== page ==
You may think there's a typo in my title. Often pastors talk about the importance of not just being Sunday Christians. "We've got to live out the good news throughout the week." That's really important to me, too. But I think it's important to think about how to be Christian – how to act Christian – when we come to church on Sunday, too. There are many things we could talk about, and so this is a theme I will revisit in the future, but for now let's talk about loving our neighbour in the pew.
If you want to avoid becoming self-righteous, you need to read the Bible through two lenses.
What the Bible says about how to be a good parent when thousands of miles separate mother and child.
I like to be prepared for whatever I do. “Anything that’s worth doing is worth doing right,” is my motto. But there are often times when, frankly, I don’t think I’ve got what it takes. I see a need. I recognize what should be done. And I may even feel God nudging me to do something about it, but I just don’t feel qualified. Surely God will bring along a ringer to bail me out, I assure myself. Sometimes, that’s the voice of wisdom speaking. The reality is that we can’t do everything, neither should we. But other times, I’m convinced that it’s pride making me shrink back from opportunities to serve in weakness. Reading in the book of Exodus recently, has made me realize that I’m not the only one who does that. Rereading a familiar passage has challenged the way I see opportunities and God’s working in my life.
Last month I shared some of the most important lessons God has taught me about parenting. With our Summer Sunday School presentation coming up on Sunday, and families getting ready to go back to school next week, I thought I’d share three more of those lessons that have helped me most.
On Sunday, the team responsible for our weekly children’s ministries gathered for a BBQ and celebration of God’s goodness over the past year. As part of our time together, we discussed some quotes from Samuel Williamson’s book, “Is Sunday School Destroying Our Kids? How Moralism Suffocates Grace.” For those of you with children at Grace, don’t worry: our Sunday School isn’t destroying them! But Williamson argues that when we get Sunday School wrong – and it’s easy to do – it has the potential to destroy our children’s faith. Let me explain why.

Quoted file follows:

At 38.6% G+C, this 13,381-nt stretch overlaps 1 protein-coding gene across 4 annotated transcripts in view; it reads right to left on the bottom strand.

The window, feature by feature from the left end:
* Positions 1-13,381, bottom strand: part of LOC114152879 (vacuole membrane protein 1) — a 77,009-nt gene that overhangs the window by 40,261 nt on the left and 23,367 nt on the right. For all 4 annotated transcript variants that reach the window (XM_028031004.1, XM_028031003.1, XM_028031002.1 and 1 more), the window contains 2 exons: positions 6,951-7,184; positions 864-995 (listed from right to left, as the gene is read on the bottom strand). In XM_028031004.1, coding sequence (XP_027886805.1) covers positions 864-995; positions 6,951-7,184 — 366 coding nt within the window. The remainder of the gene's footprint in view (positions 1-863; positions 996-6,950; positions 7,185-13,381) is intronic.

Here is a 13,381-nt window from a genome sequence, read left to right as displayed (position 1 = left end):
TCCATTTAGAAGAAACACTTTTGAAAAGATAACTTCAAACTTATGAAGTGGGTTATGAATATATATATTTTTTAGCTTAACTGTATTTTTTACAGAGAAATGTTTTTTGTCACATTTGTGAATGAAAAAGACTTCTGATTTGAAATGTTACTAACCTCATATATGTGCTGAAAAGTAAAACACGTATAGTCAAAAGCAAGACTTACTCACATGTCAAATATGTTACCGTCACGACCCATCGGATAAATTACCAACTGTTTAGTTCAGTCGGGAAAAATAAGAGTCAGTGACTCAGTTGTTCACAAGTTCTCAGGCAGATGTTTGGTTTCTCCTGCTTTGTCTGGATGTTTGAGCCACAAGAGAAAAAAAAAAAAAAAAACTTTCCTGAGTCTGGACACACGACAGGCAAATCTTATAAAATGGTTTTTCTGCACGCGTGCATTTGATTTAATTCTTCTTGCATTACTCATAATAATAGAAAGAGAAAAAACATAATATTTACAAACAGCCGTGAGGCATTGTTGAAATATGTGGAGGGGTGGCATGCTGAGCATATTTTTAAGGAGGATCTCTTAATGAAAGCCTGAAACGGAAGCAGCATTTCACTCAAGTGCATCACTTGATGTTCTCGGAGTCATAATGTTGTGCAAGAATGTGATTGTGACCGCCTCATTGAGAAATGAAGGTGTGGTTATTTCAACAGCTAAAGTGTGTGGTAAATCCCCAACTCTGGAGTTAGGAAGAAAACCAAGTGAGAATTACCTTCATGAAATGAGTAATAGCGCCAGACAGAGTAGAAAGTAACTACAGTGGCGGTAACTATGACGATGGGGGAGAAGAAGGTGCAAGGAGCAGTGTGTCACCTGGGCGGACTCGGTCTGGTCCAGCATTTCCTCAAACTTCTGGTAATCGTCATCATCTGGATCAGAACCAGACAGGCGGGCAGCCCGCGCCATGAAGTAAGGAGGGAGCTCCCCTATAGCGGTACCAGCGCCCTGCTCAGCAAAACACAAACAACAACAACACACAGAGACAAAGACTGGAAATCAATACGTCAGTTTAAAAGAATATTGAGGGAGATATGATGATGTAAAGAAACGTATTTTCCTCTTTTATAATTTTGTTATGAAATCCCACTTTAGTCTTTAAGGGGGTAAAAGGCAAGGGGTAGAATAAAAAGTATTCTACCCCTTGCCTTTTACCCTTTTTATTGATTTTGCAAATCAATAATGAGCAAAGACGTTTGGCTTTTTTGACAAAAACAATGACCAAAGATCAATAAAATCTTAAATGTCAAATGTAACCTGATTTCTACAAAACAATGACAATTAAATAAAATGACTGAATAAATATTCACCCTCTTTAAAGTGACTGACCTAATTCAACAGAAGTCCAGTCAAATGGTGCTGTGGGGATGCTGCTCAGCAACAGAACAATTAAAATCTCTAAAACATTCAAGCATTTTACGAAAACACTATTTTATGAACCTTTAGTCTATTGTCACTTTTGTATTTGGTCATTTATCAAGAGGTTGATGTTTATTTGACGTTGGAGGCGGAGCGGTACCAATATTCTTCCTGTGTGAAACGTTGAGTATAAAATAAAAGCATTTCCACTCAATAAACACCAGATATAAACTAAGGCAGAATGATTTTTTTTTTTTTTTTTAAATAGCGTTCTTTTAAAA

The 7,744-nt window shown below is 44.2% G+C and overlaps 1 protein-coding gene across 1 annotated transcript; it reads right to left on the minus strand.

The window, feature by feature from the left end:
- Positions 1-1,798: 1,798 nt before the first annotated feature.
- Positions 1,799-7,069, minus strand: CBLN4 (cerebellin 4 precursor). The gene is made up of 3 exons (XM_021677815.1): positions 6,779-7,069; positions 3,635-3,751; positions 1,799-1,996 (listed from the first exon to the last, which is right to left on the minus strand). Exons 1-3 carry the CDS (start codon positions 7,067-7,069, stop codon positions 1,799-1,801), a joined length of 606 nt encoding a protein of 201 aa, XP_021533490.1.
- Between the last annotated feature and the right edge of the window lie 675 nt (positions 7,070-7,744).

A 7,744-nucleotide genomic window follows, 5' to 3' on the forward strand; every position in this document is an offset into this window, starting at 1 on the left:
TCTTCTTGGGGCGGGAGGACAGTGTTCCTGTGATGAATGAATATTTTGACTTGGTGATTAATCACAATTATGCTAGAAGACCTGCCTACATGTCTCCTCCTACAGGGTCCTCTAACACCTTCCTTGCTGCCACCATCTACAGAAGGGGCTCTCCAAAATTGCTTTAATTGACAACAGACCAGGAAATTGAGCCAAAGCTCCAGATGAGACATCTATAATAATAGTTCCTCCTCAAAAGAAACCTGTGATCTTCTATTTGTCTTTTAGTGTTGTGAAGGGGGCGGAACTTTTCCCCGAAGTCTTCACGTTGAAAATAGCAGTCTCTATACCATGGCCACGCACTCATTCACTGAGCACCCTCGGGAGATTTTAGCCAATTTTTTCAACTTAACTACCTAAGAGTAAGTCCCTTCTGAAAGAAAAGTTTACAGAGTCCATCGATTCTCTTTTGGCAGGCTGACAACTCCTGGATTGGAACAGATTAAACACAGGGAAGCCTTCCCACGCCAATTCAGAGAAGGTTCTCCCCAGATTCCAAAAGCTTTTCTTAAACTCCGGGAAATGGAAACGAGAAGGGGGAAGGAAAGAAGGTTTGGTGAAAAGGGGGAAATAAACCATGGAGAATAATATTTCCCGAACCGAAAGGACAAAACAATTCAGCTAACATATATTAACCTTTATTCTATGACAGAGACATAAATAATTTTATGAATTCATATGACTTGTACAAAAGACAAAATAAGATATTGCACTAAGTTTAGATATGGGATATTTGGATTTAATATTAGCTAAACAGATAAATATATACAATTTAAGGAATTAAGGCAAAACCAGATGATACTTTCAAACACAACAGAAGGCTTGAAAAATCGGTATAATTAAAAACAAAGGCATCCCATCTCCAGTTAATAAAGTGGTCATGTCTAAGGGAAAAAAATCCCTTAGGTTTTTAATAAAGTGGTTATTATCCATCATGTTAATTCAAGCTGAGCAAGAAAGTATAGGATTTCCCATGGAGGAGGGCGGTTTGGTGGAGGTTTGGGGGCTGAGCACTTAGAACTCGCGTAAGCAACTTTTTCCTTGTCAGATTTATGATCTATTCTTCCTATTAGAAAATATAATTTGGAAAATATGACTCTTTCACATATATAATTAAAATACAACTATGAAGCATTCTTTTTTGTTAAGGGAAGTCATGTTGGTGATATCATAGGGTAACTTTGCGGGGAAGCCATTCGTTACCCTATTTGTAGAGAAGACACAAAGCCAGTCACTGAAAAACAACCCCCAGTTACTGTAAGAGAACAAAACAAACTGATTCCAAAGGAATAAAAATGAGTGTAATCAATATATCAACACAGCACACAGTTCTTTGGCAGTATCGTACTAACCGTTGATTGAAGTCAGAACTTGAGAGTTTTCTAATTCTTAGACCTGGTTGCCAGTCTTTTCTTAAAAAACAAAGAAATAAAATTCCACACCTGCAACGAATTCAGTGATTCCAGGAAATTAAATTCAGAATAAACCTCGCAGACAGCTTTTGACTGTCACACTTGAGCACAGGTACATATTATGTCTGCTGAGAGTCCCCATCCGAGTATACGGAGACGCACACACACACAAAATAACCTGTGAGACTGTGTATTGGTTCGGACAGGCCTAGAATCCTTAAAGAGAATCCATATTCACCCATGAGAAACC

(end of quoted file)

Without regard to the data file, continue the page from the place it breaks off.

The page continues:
Over the last number of weeks, we have been looking at John 6. Just one day after the feeding of the 5000, the crowds became offended at Jesus’ teaching and largely walked away, never to return. They grumbled about Him, argued with Him, and ultimately decided that they knew better than Jesus did. Their final recorded words, “This is a hard saying; who can listen to it” (John 6:60), stand as a warning to all who would reject Jesus because they’re offended at what He says. While few Christians today are offended by Jesus’ claims to be the “bread of life” (v. 35) or the “bread that came down from heaven” (v. 41), many are offended by another teaching of Jesus in this same passage. The teaching that people find so offensive, today, is the idea that no one trusts in Jesus unless God enables them to do so. Let’s look at the text again and see if that’s what it really says.
The challenge of parenting takes most parents by surprise. We get used to the diapers and the late nights. We adjust to the new financial implications and the reordering of our schedules. But there’s nothing more difficult than the first time we come face-to-face with a child’s defiance. The battles come from any number of issues: when to wake up, when to go to sleep, what to eat, what to wear, where to sit, how to act. In Ephesians 6, Paul writes, “Children, obey your parents in the Lord, for this is right,” and then he quotes the fifth commandment with the promise, “that it may go well with you.” This confirms what we instinctively sense, but goes against the idea that self-expression is what a child most needs. Regardless of what some may think, rejecting a parent’s authority isn’t a natural part of a child’s path toward healthy independence. But how can a parent help?
When relationships break down and conflict erupts, how do we get ourselves out of it? How can we find peace where there is no peace? In Matthew 5:9, Jesus said, “Blessed are the peacemakers, for they shall be called sons of God,” but how do we become a peacemaker? James 3:18 promises that “a harvest of righteousness is sown in peace by those who make peace,” but how do we make peace? We’ve all seen people we respected and admired for being able to bring peace where there was conflict. At our last association meeting, I had an opportunity to learn from one. Let me share what I learned.
On Sunday, we hosted the second in our two-part parenting seminar with Paul Tripp. He helped us deal with what he felt was the biggest weakness in Christian parenting – dealing with the surface rather than the substance. He said that he often hears from parents about children who have gone off to university and leave the faith. Often, he felt, they hadn’t left the faith at all. What had happened was that children with a veneer of Christianity had stepped out from under their parents’ tight control and demonstrated that their faith really didn’t go beyond mere parental compliance. This, he sees, is the common product of parenting that aims to regulate behaviour without reaching the heart. Let me explain.